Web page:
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'It will be there:' Opere says race will play a role in his presidency without defining it

Bradley Opere, an international student from Kenya, wins the student body presidential election. Opere’s passion for issues on campus played a role.

Bradley Opere, an international student from Kenya, wins the student body presidential election. Opere’s passion for issues on campus played a role.

Deborah Stroman, former chairperson of the Carolina Black Caucus, said she thinks race was a factor in Opere’s election — but his platform mattered, too.

“I do believe race plays a role,” Stroman said. “Let’s just say that there is no doubt that ethnicity plays a role in prominent political campaigns.”

She said unusually high voter turnout and a wide margin of victory demonstrates students’ awareness of issues on campus.

“I think it sends a very important signal that the University student population is looking for leadership — not only in the sense of policy and curriculum but also in engagement and inclusion,” she said.

Stroman said she thinks Opere is well-positioned to bring positive change to UNC because of his relationship with the student body.

“I’m excited that Bradley is very well liked by his peers, has lots of energy and will probably bring perspective that will help us with this next academic year,” she said.

Taffye Benson Clayton, associate vice chancellor for diversity and multicultural affairs, said the election showed students’ desire to solve problems on campus, but she said she thinks Opere’s platform and perspective — he’s an international student from Kenya — played a more important role than race.

“I think it’s a reflection of the level of student engagement we’ve had around a variety of issues on our campus,” Clayton said. “We all come with our own experiences, our own identities into any context. He’ll bring his own unique perspective, and that perspective is informed by who he is, his lived experiences and what he’s been exposed to.”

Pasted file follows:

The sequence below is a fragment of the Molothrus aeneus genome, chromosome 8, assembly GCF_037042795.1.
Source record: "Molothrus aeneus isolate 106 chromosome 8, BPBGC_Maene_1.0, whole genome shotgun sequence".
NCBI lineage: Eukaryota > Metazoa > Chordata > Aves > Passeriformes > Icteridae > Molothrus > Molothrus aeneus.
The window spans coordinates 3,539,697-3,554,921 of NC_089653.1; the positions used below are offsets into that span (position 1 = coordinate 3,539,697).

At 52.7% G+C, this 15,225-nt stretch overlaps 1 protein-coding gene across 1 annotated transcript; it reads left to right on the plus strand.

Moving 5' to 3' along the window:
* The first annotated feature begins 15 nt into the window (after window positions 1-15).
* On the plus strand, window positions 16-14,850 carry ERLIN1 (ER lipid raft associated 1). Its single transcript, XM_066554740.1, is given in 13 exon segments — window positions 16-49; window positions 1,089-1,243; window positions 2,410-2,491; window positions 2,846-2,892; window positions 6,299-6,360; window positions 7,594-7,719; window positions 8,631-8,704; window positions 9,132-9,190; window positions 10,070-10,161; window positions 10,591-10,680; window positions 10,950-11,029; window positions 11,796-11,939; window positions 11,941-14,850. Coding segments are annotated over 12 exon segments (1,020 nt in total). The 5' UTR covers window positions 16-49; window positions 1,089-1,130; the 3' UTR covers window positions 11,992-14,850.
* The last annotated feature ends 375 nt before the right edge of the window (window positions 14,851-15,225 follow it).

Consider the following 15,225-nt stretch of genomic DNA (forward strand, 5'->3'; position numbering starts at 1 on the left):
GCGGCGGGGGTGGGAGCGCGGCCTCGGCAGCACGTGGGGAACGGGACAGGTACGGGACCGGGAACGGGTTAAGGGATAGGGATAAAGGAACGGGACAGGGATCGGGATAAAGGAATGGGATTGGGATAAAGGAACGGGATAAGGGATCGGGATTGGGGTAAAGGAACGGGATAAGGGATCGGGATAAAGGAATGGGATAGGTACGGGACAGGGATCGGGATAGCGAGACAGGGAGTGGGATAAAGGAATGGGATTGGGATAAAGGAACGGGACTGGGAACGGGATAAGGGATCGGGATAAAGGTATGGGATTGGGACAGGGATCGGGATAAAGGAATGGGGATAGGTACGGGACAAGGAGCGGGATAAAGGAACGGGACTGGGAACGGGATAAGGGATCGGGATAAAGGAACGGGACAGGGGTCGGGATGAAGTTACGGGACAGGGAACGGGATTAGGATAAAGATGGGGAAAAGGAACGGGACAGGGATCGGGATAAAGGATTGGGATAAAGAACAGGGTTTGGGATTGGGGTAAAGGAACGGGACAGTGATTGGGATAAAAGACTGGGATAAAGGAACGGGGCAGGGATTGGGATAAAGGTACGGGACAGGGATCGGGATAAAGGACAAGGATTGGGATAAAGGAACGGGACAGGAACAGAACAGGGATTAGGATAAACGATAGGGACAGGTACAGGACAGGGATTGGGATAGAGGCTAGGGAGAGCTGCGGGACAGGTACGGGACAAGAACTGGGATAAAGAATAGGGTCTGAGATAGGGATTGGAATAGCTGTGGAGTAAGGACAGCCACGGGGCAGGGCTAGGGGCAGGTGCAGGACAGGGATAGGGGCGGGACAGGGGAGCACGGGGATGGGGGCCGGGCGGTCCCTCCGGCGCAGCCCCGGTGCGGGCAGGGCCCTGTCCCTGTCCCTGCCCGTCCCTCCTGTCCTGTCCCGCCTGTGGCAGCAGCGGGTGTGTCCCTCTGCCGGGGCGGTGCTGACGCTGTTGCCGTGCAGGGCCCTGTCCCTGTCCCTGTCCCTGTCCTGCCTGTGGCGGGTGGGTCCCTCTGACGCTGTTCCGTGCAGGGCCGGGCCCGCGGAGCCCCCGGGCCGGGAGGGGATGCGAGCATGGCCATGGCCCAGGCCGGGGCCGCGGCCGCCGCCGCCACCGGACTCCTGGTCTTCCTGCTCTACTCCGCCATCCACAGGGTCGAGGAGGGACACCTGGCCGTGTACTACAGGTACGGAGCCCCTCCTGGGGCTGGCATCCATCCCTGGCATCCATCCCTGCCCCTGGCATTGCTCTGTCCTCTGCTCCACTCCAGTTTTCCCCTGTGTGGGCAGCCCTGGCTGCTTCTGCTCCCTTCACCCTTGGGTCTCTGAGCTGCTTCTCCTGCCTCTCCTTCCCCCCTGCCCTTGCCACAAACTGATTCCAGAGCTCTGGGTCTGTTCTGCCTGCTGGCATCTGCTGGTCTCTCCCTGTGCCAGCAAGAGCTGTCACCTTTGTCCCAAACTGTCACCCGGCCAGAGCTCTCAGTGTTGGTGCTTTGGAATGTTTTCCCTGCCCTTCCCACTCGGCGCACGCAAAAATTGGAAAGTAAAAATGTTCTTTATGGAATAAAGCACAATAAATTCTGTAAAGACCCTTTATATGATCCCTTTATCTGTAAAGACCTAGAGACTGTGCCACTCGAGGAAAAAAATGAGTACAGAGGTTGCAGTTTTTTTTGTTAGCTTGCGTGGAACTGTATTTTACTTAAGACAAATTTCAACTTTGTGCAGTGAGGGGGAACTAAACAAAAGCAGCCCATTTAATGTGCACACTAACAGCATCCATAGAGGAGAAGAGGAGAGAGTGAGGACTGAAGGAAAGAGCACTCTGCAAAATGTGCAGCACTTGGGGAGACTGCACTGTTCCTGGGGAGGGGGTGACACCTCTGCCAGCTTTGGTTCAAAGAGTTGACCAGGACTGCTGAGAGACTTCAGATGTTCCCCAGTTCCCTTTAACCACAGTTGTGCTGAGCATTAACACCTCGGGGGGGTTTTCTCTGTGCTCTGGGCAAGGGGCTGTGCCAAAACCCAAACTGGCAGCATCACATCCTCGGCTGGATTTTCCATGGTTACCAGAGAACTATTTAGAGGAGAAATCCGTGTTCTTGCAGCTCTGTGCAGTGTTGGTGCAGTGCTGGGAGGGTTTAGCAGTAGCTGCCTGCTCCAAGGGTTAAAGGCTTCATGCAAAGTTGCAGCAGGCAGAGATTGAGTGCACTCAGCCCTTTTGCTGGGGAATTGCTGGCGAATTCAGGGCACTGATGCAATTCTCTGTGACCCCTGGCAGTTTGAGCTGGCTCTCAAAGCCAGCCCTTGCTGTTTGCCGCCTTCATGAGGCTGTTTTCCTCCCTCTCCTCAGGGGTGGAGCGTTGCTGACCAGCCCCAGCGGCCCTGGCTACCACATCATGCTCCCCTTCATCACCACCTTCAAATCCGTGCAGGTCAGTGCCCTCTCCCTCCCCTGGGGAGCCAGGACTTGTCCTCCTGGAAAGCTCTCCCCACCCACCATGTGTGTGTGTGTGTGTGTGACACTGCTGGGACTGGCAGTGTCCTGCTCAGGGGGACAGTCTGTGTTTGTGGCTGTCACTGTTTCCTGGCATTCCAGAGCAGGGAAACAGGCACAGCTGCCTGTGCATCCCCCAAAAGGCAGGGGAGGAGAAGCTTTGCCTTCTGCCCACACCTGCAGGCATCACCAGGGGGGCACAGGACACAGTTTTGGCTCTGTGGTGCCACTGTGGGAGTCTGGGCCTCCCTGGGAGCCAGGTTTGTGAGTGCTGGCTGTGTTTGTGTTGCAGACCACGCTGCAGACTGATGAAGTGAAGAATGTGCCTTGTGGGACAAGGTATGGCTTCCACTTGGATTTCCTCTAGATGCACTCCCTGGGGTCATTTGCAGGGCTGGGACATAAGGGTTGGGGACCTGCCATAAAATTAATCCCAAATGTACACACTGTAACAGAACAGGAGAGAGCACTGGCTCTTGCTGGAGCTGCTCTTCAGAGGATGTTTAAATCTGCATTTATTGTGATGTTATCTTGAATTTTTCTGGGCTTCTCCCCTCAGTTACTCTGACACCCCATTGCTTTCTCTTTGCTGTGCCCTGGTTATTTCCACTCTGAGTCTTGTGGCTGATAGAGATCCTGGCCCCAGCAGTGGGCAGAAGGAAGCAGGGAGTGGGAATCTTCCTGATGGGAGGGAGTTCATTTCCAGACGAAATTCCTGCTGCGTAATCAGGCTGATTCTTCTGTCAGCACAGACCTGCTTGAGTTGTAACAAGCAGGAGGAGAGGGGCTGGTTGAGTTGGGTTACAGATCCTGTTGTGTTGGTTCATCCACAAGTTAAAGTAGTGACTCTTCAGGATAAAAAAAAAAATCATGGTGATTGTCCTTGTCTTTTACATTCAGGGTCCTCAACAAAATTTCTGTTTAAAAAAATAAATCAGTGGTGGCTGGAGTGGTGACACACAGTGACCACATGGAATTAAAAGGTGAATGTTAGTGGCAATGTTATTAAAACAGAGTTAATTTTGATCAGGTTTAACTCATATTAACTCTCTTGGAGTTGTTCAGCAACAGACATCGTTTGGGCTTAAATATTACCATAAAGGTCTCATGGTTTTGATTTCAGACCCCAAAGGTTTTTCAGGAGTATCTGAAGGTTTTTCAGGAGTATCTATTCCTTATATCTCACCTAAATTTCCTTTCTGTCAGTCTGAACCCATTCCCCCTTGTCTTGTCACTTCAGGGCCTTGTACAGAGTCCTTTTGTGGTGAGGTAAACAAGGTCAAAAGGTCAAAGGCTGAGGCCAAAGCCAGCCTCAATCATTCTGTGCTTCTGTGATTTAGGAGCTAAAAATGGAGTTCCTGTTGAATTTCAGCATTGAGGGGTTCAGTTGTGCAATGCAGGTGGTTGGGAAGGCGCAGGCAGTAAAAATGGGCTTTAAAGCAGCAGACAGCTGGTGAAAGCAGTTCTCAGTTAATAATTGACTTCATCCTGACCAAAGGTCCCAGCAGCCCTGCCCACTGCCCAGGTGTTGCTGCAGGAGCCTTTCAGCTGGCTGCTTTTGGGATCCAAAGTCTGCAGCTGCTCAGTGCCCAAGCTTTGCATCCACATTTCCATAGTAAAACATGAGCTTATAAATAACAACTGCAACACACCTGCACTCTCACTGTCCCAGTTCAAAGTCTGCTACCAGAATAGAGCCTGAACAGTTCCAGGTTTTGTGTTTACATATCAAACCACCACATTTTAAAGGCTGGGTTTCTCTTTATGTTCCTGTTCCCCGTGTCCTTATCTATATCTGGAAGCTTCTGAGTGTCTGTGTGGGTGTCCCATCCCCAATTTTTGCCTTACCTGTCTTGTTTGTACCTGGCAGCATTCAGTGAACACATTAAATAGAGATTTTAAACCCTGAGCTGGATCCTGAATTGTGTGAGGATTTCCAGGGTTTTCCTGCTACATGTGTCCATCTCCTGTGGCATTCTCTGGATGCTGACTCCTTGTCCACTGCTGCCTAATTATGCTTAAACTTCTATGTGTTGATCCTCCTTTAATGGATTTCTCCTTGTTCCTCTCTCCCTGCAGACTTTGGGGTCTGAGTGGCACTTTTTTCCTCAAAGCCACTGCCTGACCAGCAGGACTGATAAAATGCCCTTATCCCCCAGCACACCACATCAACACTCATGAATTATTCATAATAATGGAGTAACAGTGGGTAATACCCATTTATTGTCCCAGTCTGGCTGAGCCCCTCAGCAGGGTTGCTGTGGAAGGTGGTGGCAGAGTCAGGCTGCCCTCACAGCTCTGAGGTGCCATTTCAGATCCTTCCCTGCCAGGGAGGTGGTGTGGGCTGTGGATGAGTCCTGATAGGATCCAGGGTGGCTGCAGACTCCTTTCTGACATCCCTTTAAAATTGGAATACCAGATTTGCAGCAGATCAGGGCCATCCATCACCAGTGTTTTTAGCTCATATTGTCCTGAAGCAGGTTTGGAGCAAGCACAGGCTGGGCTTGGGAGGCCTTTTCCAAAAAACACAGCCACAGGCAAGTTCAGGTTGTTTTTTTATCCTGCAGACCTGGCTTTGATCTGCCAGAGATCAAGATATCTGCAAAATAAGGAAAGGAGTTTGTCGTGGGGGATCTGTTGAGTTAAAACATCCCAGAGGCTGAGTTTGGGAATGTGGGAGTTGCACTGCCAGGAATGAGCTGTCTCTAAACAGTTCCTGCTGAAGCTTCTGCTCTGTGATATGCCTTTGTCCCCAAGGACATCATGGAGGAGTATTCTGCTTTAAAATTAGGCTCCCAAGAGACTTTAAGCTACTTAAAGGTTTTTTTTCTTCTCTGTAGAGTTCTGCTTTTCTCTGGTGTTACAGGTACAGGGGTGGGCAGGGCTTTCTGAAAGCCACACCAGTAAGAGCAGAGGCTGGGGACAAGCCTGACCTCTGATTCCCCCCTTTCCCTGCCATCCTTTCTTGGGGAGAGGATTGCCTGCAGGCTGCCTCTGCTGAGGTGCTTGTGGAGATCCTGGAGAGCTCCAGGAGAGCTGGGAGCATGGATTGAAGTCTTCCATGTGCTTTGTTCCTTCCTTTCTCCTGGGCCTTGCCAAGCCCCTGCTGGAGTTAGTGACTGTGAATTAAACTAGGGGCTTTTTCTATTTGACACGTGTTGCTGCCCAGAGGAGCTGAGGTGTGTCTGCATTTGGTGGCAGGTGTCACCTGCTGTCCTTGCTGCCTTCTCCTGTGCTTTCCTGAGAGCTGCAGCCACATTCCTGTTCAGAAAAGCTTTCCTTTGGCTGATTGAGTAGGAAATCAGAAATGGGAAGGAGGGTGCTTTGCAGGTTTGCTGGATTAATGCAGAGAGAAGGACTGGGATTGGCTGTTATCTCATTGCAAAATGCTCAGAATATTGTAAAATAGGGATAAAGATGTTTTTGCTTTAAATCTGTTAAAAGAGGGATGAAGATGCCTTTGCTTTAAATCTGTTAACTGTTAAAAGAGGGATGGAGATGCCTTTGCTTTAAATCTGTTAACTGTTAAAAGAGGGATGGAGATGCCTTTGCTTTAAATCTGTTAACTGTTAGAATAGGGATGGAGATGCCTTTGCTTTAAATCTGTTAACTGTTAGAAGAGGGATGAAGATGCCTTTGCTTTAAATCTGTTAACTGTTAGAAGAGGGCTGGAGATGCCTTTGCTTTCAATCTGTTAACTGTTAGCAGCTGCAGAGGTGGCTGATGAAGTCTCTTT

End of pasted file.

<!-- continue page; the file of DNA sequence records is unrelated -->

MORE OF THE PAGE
Opere’s confidence in his perspective helped separate him from other candidates and solidify his position as an innovator, Clayton said.

Nagwa Nukuna, co-president of the Organization for African Students’ Interests and Solidarity, said Opere’s platform resonated with students.

“I do think, just realistically, race played a factor. It definitely got more black students on campus to vote. There was definitely a push for that,” she said. “But I also think he had a really good platform comparatively to the other people running.”

Opere said he thinks several factors besides race contributed to his victory.

“I would be slow to necessarily point that out as one of the main reasons, just because we have had previous elections where minorities have run at UNC,” he said. “It’s not really the first time a black candidate or person of color is running. There was a (Graduate and Professional Student Federation) issue that drove students to the polls as well.”

Opere said his team’s response to issues on campus ultimately decided the election.

“Part of the reason minority candidates don’t win is because it’s almost an unwritten rule you have to work twice as hard to stand a chance,” he said. “I think people on my team took up that challenge. I think we did a lot of good work, and that definitely gets credit.”

While Opere said factors beyond race also influenced the election, he did acknowledge the significance of race for his campaign and the role race will play in the future.

“I believe my ability to win this election is because of the different work that has been going on by different groups on this campus, already going on before I started running.” he said. “I definitely think (race) will affect my work. It would be a major flaw if I actually didn’t think it would affect my work. It will be there, it will follow us, it will follow the people that work with me.”

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